The sustainable actions they take are driven more by their frugal way of life — minimizing waste, eating leftovers, reusing or refilling where possible — rather than for the greater good of the planet. This is reflected by the importance of affordability above everything else when choosing a brand.
18% of the global population
Members of this group are passionate about the importance of sustainability but struggle to convert their intent into action. They are motivated by events or by the influence of others that climate change is happening now. They are a cohort of paradox — more likely to be impacted by the cost-of-living crisis, yet they are prepared to pay a price premium for sustainable options. They believe it’s easy to find sustainable products on the shelf, yet few buy sustainable options. Are they all talk and no action? Or is it the circumstances they find themselves in that make it difficult for them to execute their intentions?
Lack of choice, the time-consuming nature of sustainable living
How to win them over:
One of the biggest barriers for Idealists is the cost of sustainable shopping. Brands can begin to engage with them by making sustainable products more affordable. Similarly, retailers can engage this group by investing in sustainable private label products.
26% of the global population
This group presents the sustainable world with the greatest challenge — they are largest group of all but have both a low awareness of sustainability and deem it to have little priority in their lives. They do little to live sustainably and are distrustful of claims and efforts. They are unlikely to embrace sustainability until it is thrust upon them with no alternative.
Cost, lack of priority
How to win them over:
Packaging is key for all consumers, including Skeptics. In fact, buying recyclable or refillable packaging was a top follow-through behavior for all green consumer segments. Retailers can get a foot in the door with Skeptics by making sustainability stand out; for example, by creating in-store refill stations. Successfully engaging Skeptics is highly dependent on the country (or even region) a brand or retailer is examining. While they may not actively seek the attributes that are compelling to other sustainable consumer segments, there are certain claims that they purchase in strong numbers.
Packaging is key for all consumers, including skeptics. Buying recyclable or refillable packaging was a top follow-through behavior for all consumer segments.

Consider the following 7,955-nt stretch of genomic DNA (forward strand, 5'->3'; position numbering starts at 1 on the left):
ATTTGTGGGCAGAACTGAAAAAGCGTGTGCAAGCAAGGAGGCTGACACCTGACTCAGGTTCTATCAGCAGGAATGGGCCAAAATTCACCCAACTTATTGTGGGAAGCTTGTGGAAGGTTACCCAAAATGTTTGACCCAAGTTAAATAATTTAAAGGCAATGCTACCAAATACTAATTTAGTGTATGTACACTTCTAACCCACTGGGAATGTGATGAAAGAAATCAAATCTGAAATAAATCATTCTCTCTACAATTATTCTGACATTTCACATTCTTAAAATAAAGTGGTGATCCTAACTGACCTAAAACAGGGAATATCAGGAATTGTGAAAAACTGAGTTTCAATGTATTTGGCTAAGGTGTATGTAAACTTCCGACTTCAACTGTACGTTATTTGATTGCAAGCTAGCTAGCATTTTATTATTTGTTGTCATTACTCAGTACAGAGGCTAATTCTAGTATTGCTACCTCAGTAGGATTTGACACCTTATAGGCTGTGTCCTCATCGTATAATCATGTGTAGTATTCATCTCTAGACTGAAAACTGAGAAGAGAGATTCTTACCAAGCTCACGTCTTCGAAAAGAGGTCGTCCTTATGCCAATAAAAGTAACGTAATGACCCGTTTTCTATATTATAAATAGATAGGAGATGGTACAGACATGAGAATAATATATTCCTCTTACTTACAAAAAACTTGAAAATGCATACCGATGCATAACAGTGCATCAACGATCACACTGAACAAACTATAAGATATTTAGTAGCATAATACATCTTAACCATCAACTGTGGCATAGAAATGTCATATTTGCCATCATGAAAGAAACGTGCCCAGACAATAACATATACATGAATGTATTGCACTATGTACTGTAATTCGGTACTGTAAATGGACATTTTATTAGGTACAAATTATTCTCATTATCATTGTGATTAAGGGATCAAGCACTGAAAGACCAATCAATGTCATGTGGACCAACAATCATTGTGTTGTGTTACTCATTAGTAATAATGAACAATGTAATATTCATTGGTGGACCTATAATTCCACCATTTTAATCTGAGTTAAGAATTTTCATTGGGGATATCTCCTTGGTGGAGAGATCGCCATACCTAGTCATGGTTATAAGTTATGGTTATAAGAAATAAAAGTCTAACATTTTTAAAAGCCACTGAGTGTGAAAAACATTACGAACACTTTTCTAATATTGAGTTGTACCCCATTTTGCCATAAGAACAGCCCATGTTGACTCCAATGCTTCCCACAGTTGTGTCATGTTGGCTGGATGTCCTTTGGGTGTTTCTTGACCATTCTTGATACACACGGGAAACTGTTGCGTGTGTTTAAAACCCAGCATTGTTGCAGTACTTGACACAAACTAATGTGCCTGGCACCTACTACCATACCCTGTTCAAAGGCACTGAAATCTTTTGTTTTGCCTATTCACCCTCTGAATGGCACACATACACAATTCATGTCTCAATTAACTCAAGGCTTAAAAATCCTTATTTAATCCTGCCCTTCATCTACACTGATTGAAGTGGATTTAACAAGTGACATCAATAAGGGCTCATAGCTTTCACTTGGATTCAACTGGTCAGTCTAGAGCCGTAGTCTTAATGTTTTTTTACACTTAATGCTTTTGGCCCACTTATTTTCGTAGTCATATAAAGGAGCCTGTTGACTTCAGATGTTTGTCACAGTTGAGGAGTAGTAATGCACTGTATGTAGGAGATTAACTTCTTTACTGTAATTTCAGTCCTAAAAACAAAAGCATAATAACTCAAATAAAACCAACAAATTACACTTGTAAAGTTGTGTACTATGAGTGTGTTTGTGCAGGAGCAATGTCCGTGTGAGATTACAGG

The path to sustainable consumption is different around the world.
While all cohorts are present in all markets, some are completely polarized between Evangelists and Skeptics while in others Idealists dominate. Understanding where the greatest resistance lies versus where green consumers have already adopted sustainable lifestyles will be key to unlocking growth opportunities.
Sustainable Skeptics: Why target this group?
The reality is: Skeptics frequently show up in high numbers, often comprising one of the largest consumer groups in a given country. Early adopters of the Green Divide segmentation were surprised to find that their customer base contained significantly more Skeptics than expected. While they are not the most action-oriented segment, there are still points of entry to engage with them and win their sustainability dollars.
Additionally, even if you do not target Skeptics with product innovations or communications, it is crucial not to alienate them, as it can trigger backlash and negatively impact the other green consumer cohorts.
Turning consumer behavior into reliable, actionable strategy
NIQ Segmentation Science empowers brands to generate measurable, actionable plans, providing a comprehensive segmentation approach, built on a deep understanding of an individual’s behavioral, emotional, and functional needs. Learn how to identify the most profitable markets and consumer groups for a brand’s products or services.
How do we accelerate sustainable momentum in a divided world?
The answer is simple: we must understand what stops consumers from leading a more sustainable life and the things they prioritize most.
Cost and lack of choice are the most consistent barriers across the green divide, but that level of “obstruction” varies. While Evangelists and Healthy Me & Planet cite the biggest barriers to be the cost of sustainable options and struggle with limited availability or choice — for Minimalists, cost is the standout issue above all. Idealists struggle with both a lack of choice and the time-consuming nature that sustainable living can entail.
But, it is only by understanding the pain points that hinder consumers from making sustainable choices and discovering the real triggers behind brand choice, that we can unlock sustainable potential.
As consumers struggle with increasingly constrained wallets and shifting priorities, it is critical to understand the tradeoffs and compromises they make daily. While sustainability is increasingly important to many, when it comes down to choosing a brand, other factors can triumph. Affordability is prioritized almost universally by most groups across the divide — especially for Evangelists, Minimalists and Skeptics — showcasing that even the most to least “green” consumers have something in common! But what they prioritize beyond price can be more telling about what they really value.